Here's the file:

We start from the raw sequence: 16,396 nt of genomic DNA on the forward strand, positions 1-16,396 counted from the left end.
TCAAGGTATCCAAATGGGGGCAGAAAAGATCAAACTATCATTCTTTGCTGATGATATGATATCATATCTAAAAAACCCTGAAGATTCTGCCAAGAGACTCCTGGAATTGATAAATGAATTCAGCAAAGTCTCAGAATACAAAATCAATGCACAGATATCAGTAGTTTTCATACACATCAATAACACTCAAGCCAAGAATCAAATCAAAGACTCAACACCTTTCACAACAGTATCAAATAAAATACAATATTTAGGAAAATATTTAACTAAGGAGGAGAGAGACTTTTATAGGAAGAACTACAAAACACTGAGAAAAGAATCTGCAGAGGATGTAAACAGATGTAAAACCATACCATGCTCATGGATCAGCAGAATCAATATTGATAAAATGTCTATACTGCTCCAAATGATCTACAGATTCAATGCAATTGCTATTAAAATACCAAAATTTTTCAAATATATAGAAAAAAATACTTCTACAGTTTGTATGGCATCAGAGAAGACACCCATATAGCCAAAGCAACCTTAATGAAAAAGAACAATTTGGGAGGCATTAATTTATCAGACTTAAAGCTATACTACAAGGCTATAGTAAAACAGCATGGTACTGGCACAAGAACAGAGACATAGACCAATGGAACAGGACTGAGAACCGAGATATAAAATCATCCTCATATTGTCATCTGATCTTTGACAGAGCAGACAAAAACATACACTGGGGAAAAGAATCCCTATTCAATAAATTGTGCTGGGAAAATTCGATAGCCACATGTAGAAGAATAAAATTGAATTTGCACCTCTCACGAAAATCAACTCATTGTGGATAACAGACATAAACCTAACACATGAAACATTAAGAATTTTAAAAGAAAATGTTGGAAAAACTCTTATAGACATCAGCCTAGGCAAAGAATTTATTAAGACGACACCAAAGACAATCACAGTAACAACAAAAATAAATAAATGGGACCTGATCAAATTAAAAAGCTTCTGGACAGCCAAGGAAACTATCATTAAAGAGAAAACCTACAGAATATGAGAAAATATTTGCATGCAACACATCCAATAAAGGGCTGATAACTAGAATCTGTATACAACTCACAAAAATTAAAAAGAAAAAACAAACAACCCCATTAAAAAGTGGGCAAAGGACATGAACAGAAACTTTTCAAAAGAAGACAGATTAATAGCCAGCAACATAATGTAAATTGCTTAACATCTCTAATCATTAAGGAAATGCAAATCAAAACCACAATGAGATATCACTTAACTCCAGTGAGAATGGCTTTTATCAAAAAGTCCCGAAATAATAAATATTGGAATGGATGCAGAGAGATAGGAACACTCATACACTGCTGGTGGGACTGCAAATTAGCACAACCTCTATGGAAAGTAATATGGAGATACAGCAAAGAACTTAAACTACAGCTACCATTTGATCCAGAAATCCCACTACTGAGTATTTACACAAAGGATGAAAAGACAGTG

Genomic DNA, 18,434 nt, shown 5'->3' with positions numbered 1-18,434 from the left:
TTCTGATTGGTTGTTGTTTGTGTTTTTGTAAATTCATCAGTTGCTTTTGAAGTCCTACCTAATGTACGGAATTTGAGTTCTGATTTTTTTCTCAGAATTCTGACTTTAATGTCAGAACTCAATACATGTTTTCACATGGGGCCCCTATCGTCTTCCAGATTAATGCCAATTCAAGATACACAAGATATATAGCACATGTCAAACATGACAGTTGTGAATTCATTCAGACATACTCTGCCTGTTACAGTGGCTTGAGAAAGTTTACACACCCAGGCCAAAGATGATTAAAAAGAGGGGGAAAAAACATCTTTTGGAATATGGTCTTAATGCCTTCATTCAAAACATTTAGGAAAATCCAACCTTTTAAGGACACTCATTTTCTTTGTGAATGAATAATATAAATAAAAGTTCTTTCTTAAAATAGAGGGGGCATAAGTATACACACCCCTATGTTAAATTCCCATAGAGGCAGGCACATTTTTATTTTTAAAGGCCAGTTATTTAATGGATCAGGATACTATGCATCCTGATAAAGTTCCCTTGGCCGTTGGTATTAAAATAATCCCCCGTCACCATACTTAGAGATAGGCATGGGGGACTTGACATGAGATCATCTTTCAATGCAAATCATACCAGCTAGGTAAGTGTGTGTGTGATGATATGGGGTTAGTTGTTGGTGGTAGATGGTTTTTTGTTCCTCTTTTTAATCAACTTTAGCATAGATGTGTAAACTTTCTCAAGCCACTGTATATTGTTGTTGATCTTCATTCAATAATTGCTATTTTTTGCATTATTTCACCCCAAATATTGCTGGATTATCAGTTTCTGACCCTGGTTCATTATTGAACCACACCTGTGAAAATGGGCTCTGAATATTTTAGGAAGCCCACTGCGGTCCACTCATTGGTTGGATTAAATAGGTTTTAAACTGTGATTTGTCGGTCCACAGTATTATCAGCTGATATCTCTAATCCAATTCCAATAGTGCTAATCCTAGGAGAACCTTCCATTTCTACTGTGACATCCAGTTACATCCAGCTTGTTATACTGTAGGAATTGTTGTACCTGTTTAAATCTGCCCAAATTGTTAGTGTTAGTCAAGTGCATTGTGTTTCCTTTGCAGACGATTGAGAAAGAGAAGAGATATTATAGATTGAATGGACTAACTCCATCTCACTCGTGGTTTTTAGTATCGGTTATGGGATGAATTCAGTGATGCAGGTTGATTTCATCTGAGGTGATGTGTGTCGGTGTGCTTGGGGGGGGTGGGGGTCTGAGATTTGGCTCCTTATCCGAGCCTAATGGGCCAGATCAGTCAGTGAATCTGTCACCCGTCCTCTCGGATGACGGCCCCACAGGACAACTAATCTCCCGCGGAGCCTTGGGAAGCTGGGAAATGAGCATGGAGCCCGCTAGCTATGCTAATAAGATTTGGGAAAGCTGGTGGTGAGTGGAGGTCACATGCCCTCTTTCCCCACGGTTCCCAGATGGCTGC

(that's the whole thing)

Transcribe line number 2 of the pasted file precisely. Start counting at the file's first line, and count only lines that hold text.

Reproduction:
TCAAGGTATCCAAATGGGGGCAGAAAAGATCAAACTATCATTCTTTGCTGATGATATGATATCATATCTAAAAAACCCTGAAGATTCTGCCAAGAGACTCCTGGAATTGATAAATGAATTCAGCAAAGTCTCAGAATACAAAATCAATGCACAGATATCAGTAGTTTTCATACACATCAATAACACTCAAGCCAAGAATCAAATCAAAGACTCAACACCTTTCACAACAGTATCAAATAAAATACAATATTTAGGAAAATATTTAACTAAGGAGGAGAGAGACTTTTATAGGAAGAACTACAAAACACTGAGAAAAGAATCTGCAGAGGATGTAAACAGATGTAAAACCATACCATGCTCATGGATCAGCAGAATCAATATTGATAAAATGTCTATACTGCTCCAAATGATCTACAGATTCAATGCAATTGCTATTAAAATACCAAAATTTTTCAAATATATAGAAAAAAATACTTCTACAGTTTGTATGGCATCAGAGAAGACACCCATATAGCCAAAGCAACCTTAATGAAAAAGAACAATTTGGGAGGCATTAATTTATCAGACTTAAAGCTATACTACAAGGCTATAGTAAAACAGCATGGTACTGGCACAAGAACAGAGACATAGACCAATGGAACAGGACTGAGAACCGAGATATAAAATCATCCTCATATTGTCATCTGATCTTTGACAGAGCAGACAAAAACATACACTGGGGAAAAGAATCCCTATTCAATAAATTGTGCTGGGAAAATTCGATAGCCACATGTAGAAGAATAAAATTGAATTTGCACCTCTCACGAAAATCAACTCATTGTGGATAACAGACATAAACCTAACACATGAAACATTAAGAATTTTAAAAGAAAATGTTGGAAAAACTCTTATAGACATCAGCCTAGGCAAAGAATTTATTAAGACGACACCAAAGACAATCACAGTAACAACAAAAATAAATAAATGGGACCTGATCAAATTAAAAAGCTTCTGGACAGCCAAGGAAACTATCATTAAAGAGAAAACCTACAGAATATGAGAAAATATTTGCATGCAACACATCCAATAAAGGGCTGATAACTAGAATCTGTATACAACTCACAAAAATTAAAAAGAAAAAACAAACAACCCCATTAAAAAGTGGGCAAAGGACATGAACAGAAACTTTTCAAAAGAAGACAGATTAATAGCCAGCAACATAATGTAAATTGCTTAACATCTCTAATCATTAAGGAAATGCAAATCAAAACCACAATGAGATATCACTTAACTCCAGTGAGAATGGCTTTTATCAAAAAGTCCCGAAATAATAAATATTGGAATGGATGCAGAGAGATAGGAACACTCATACACTGCTGGTGGGACTGCAAATTAGCACAACCTCTATGGAAAGTAATATGGAGATACAGCAAAGAACTTAAACTACAGCTACCATTTGATCCAGAAATCCCACTACTGAGTATTTACACAAAGGATGAAAAGACAGTG